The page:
Rick Bowmer, AP
Utah Jazz guard David Stockton (5) looks on during practice before the start of their NBA basketball game against the Atlanta Hawks Tuesday, March 20, 2018, in Salt Lake City. (AP Photo/Rick Bowmer)
(It) was good to get out there and play on an NBA court again. It felt pretty good. —David Stockton

OAKLAND, Calif. — It’d been a long time, but a Stockton played for the Utah Jazz again.

Fifteen years after his dad retired, David Stockton got his first official action in a Jazz uniform — No. 5, by the way — during Sunday’s 110-91 blowout win at Golden State.

Stockton, who signed a 10-day contract on March 16, played the final three minutes against the Warriors. He’s played in the NBA before with the Sacramento Kings, but this was the Utah debut for Hall of Famer John Stockton’s son.

Stockton finished with two points, one foul and one turnover but zero assists.

“It was good to finally get the chance to go out there,” Stockton said. “Obviously this team is in a huge playoff race right now, so I didn’t expect (anything). I was just here for an insurance policy in case (Ricky) Rubio was banged up. (It) was good to get out there and play on an NBA court again. It felt pretty good.”

Stockton played in three regular-season games with the Kings in 2014-15. He’s spent most of his professional career in the G-League in Reno where he’s averaged 18.0 points, 7.1 assists and 1.7 steals in four seasons.

This Stockton will have at least another week and a half to make his second appearance in a Jazz uniform. Utah has signed the 26-year-old to a second 10-day deal, according to Yahoo Sports, with the team he grew up cheering for, thanks to his dad.

“It’s been great,” Stockton said after Sunday’s game. “A good group of guys, great coaching staff, great everything. I’ve had a great experience and hope to continue it.”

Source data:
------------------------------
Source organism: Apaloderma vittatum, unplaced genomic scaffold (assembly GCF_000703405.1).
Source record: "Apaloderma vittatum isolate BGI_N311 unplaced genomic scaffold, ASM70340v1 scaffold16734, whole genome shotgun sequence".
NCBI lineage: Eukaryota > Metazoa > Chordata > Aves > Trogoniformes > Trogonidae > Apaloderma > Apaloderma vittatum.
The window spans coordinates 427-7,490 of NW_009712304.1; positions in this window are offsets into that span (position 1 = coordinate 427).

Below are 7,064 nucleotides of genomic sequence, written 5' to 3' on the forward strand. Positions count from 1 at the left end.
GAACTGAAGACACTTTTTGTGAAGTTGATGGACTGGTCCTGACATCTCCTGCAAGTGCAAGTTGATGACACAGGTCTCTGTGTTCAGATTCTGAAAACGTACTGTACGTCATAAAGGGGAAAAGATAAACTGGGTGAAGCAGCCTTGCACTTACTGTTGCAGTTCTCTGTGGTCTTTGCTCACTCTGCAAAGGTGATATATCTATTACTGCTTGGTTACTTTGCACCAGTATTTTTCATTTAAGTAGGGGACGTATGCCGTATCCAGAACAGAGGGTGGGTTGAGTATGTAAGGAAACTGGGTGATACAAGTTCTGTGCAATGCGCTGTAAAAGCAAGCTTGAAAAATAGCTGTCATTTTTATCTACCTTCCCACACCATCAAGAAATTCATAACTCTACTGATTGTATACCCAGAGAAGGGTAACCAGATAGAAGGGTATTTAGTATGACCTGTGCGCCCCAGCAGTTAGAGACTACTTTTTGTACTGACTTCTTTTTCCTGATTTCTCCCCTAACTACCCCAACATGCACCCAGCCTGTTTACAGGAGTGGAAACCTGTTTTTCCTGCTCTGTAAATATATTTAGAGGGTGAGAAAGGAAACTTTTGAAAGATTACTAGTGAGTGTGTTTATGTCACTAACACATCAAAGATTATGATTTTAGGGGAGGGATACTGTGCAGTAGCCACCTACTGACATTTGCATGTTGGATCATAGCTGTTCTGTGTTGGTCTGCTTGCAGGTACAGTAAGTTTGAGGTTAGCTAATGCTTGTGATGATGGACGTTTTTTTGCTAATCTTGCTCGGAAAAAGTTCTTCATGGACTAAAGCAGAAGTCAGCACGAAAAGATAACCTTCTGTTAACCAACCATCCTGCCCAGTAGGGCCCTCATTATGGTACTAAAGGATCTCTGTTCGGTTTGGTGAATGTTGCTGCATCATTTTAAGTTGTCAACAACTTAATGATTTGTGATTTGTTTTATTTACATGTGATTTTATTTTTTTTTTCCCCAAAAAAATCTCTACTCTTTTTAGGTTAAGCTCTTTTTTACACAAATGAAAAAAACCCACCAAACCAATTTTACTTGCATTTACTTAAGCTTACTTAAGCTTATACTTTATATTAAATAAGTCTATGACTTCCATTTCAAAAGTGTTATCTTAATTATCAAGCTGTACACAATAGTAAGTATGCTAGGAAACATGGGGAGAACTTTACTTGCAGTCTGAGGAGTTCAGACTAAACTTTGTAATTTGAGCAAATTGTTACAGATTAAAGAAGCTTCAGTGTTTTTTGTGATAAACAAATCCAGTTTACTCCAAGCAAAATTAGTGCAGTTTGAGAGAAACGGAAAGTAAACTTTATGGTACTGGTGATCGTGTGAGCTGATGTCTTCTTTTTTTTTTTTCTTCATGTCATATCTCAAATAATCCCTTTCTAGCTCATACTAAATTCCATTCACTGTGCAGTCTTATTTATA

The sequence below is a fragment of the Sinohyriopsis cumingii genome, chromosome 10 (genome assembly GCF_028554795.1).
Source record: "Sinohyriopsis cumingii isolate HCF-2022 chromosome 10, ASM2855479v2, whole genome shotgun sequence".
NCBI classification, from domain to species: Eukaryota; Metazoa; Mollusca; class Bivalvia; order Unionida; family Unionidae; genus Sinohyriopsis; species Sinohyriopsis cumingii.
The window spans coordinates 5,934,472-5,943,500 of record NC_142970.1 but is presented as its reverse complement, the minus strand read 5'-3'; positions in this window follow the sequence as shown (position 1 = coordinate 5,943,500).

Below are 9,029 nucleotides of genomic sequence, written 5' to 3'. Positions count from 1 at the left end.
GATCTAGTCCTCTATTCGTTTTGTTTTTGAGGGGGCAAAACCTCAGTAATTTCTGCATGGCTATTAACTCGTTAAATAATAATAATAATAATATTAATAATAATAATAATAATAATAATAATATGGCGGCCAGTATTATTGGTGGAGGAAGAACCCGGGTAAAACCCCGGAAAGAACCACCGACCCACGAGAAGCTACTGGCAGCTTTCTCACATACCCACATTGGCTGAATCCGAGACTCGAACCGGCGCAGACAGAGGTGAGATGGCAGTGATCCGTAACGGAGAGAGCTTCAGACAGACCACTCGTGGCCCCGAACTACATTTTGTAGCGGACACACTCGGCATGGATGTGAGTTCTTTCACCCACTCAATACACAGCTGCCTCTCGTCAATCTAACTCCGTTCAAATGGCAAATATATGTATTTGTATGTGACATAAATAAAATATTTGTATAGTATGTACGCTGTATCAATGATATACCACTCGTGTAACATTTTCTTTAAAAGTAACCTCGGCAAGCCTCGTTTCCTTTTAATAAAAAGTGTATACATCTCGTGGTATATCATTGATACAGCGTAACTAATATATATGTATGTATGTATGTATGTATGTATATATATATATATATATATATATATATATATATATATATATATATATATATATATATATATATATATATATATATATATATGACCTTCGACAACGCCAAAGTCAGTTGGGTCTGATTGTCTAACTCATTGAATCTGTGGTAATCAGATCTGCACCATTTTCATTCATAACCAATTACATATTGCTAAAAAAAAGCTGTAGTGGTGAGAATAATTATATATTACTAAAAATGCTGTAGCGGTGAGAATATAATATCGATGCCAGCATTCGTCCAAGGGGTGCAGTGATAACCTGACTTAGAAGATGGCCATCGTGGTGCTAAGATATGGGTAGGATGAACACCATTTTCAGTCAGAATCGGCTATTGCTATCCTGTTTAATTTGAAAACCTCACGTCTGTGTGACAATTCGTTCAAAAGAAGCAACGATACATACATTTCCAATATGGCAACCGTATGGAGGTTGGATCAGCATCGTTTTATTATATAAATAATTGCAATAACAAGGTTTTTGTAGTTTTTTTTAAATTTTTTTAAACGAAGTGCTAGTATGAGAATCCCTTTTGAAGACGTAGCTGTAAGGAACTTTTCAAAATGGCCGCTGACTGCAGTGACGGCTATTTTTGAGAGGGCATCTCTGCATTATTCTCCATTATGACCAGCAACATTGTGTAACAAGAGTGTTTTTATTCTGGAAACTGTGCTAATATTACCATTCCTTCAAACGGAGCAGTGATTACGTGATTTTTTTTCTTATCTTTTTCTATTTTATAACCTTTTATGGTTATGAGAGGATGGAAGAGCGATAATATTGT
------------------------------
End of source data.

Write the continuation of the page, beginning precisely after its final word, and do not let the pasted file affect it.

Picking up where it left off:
Jazz coach Quin Snyder was glad to be able to get Stockton — and Georges Niang — some playing time because it meant Utah was in control of a blowout victory and as a reward for their hard work behind the scenes.

“David’s worked well and practiced well,” Snyder said. “He’s been really connected with our group. It’s good to see.”

Not surprisingly, Jazz fans had a strong reaction to Stockton’s playing time. His name was even trending on Twitter in Salt Lake City after the Jazz beat the Warriors.

This was the first time a Stockton played in a Jazz uniform since John Stockton retired as the NBA’s all-time leader in assists and steals following the 2003 playoffs.

CURRY OUT: If the Jazz end up in the playoffs and matched up against Golden State, they apparently will catch a break.

It won’t be as big of a break as the Jazz got Sunday when all four of the Warriors’ stars were out with injuries or illness, but it looks like Stephen Curry will not play in the first round because of the knee injury he sustained over the weekend.

Curry was diagnosed on Saturday with a Grade 2 MCL sprain on his left knee, and the Warriors announced that he will be re-evaluated in three weeks.

Coach Steve Kerr doused any hopes of Curry’s involvement in that round during his pregame interview.

“There’s no way he’s playing in the first round. There’s no way,” Kerr said. “He’s being re-evaluated in three weeks, so we’ve got to be ready to play without him and see how he’s coming along.”

Curry, who held his own press conference, said he’s holding out hope.

“Mentally, for me, I’m staying positive, staying upbeat,” Curry said. “Hopefully, I prove what Coach said wrong and put myself in a position to get back as soon as possible.”

PASSING CURRY: With his four 3-pointers in Sunday's win, Jazz rookie Donovan Mitchell leapfrogged Curry for the number of threes as a first-year player. Mitchell now has 169 with eight games remaining in his rookie season.

"I didn't even know that," Mitchell said. "I didn't even know I was close, to be honest, but, yeah, it's pretty cool. He's an outstanding shooter, an outstanding player. To be up there even with him on the list is incredible."

Portland's Damian Lillard holds the rookie record with 185 3-pointers.